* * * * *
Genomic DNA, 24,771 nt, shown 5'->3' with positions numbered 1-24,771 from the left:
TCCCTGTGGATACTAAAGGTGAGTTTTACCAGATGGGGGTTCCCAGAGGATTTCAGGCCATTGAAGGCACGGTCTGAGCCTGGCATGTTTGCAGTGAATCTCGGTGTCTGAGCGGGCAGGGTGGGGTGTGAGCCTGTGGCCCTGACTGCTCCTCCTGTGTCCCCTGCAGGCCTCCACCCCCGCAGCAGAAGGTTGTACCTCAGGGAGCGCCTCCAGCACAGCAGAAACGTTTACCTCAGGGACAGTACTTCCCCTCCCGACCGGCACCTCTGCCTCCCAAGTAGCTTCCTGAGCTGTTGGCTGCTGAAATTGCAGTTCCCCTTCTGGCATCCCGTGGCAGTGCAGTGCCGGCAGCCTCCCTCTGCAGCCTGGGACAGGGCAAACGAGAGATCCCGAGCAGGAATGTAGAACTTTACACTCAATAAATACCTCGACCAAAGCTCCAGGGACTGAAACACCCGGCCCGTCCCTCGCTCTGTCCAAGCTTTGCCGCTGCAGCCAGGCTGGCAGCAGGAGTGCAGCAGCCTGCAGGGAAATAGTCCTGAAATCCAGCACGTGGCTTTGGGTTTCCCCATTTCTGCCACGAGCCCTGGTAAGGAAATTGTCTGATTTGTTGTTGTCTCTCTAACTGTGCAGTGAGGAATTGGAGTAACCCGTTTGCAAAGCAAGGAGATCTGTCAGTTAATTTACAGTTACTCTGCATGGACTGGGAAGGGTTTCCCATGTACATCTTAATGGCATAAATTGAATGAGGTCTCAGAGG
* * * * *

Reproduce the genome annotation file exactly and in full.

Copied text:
Genomic DNA, 24,771 nt, shown 5'->3' with positions numbered 1-24,771 from the left:
TCCCTGTGGATACTAAAGGTGAGTTTTACCAGATGGGGGTTCCCAGAGGATTTCAGGCCATTGAAGGCACGGTCTGAGCCTGGCATGTTTGCAGTGAATCTCGGTGTCTGAGCGGGCAGGGTGGGGTGTGAGCCTGTGGCCCTGACTGCTCCTCCTGTGTCCCCTGCAGGCCTCCACCCCCGCAGCAGAAGGTTGTACCTCAGGGAGCGCCTCCAGCACAGCAGAAACGTTTACCTCAGGGACAGTACTTCCCCTCCCGACCGGCACCTCTGCCTCCCAAGTAGCTTCCTGAGCTGTTGGCTGCTGAAATTGCAGTTCCCCTTCTGGCATCCCGTGGCAGTGCAGTGCCGGCAGCCTCCCTCTGCAGCCTGGGACAGGGCAAACGAGAGATCCCGAGCAGGAATGTAGAACTTTACACTCAATAAATACCTCGACCAAAGCTCCAGGGACTGAAACACCCGGCCCGTCCCTCGCTCTGTCCAAGCTTTGCCGCTGCAGCCAGGCTGGCAGCAGGAGTGCAGCAGCCTGCAGGGAAATAGTCCTGAAATCCAGCACGTGGCTTTGGGTTTCCCCATTTCTGCCACGAGCCCTGGTAAGGAAATTGTCTGATTTGTTGTTGTCTCTCTAACTGTGCAGTGAGGAATTGGAGTAACCCGTTTGCAAAGCAAGGAGATCTGTCAGTTAATTTACAGTTACTCTGCATGGACTGGGAAGGGTTTCCCATGTACATCTTAATGGCATAAATTGAATGAGGTCTCAGAGG